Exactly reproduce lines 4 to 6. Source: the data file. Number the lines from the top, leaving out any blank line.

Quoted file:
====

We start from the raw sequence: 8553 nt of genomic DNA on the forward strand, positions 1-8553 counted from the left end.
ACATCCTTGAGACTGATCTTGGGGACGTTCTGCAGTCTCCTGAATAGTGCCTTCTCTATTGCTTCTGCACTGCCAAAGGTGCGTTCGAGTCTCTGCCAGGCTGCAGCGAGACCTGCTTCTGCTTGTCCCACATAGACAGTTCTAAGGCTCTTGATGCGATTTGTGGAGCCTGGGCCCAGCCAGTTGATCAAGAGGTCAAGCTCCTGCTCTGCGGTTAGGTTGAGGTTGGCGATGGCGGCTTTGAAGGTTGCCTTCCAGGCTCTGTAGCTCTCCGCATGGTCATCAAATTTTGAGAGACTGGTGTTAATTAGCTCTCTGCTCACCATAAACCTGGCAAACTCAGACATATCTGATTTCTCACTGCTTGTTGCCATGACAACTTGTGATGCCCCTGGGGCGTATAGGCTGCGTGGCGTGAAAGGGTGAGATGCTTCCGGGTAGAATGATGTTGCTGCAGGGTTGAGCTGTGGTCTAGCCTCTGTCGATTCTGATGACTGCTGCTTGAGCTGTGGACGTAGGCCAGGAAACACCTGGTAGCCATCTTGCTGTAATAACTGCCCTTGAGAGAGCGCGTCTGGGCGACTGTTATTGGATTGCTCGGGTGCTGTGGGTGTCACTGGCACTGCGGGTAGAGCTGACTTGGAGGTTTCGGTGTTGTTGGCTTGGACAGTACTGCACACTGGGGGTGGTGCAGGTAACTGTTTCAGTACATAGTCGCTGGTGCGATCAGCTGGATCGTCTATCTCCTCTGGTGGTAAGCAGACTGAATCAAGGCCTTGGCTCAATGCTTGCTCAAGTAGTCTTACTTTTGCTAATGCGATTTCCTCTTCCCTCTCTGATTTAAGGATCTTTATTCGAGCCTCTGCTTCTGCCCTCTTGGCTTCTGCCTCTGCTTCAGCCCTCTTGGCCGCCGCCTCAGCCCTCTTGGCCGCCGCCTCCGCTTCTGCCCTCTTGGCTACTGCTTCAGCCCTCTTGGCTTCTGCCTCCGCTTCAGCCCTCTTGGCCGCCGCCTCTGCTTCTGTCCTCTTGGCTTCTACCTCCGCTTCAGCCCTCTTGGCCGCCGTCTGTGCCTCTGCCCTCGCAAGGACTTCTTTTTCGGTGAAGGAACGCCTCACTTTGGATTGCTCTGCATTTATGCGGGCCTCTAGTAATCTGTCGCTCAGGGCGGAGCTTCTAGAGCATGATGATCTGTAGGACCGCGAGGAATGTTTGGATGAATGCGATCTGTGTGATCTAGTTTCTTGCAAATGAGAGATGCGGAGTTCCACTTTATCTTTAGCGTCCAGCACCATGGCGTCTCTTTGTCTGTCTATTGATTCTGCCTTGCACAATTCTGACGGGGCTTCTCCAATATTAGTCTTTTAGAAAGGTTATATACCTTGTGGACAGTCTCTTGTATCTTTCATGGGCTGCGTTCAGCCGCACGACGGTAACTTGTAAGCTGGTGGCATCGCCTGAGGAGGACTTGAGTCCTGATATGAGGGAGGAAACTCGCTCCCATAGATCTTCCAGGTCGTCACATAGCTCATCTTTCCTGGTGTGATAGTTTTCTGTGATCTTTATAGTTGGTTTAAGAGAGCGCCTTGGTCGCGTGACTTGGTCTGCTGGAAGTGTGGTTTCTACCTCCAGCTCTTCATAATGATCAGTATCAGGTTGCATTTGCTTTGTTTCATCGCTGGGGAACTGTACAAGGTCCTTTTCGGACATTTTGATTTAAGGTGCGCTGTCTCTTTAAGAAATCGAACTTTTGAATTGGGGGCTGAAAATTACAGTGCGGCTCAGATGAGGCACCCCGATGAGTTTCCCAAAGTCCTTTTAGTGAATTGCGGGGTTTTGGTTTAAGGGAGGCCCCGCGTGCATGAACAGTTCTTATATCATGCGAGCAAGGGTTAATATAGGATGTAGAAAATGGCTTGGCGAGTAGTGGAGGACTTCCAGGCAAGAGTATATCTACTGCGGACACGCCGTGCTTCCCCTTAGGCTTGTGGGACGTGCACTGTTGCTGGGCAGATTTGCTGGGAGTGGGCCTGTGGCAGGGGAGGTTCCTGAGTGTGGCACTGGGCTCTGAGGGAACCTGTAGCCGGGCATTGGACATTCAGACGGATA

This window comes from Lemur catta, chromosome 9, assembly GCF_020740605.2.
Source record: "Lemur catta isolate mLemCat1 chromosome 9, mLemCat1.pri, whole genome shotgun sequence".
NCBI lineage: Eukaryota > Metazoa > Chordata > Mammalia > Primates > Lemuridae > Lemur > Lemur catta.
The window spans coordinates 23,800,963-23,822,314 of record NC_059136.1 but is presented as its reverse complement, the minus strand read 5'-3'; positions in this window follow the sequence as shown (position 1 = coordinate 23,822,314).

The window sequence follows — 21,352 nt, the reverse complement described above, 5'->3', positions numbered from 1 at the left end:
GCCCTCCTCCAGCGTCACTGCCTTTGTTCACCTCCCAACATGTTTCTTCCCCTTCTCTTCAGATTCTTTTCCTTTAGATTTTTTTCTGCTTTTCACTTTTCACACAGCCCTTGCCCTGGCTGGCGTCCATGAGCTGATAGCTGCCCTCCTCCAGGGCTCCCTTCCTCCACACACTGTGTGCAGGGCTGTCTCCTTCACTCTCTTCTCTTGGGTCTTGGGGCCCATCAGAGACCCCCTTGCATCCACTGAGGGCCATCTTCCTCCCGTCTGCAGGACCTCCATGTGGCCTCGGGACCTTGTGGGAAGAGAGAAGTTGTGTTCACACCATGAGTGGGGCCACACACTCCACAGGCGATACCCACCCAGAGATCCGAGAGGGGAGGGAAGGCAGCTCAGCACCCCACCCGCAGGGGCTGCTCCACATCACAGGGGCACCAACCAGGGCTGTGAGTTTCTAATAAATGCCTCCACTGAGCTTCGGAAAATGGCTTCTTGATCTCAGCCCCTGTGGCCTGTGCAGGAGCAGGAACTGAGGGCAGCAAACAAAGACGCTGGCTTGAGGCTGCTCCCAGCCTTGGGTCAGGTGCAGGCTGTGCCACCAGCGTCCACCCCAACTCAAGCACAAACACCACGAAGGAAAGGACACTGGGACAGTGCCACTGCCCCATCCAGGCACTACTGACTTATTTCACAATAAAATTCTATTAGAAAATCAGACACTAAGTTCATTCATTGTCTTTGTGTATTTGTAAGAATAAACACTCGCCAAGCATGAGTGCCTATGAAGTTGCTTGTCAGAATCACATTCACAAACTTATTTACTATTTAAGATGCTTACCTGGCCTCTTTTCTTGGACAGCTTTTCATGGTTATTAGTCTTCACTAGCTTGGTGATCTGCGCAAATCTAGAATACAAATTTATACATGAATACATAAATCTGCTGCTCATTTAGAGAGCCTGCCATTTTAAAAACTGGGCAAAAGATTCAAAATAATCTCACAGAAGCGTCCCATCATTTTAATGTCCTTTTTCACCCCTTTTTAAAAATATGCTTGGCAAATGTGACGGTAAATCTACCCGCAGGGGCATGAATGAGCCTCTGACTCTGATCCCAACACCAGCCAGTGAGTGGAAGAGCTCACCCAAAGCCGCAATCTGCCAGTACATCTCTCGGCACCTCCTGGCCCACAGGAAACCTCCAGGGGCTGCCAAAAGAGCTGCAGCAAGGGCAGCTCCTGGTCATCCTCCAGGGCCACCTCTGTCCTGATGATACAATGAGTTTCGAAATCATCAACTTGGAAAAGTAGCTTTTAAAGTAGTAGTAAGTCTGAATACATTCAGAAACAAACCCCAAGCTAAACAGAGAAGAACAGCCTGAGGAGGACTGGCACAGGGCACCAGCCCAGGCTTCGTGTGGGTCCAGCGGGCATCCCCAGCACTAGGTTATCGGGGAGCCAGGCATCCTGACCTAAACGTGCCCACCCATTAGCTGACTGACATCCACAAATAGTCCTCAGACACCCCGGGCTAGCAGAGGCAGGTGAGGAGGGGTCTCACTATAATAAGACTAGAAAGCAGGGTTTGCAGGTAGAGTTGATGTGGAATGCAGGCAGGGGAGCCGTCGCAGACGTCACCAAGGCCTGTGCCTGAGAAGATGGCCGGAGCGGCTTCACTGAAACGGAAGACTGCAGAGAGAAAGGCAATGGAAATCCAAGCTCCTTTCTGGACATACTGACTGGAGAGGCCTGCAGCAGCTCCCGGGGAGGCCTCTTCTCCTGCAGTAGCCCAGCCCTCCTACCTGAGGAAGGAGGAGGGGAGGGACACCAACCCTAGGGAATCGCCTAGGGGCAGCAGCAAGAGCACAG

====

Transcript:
Source record: "Lemur catta isolate mLemCat1 chromosome 9, mLemCat1.pri, whole genome shotgun sequence".
NCBI lineage: Eukaryota > Metazoa > Chordata > Mammalia > Primates > Lemuridae > Lemur > Lemur catta.
The window spans coordinates 23,800,963-23,822,314 of record NC_059136.1 but is presented as its reverse complement, the minus strand read 5'-3'; positions in this window follow the sequence as shown (position 1 = coordinate 23,822,314).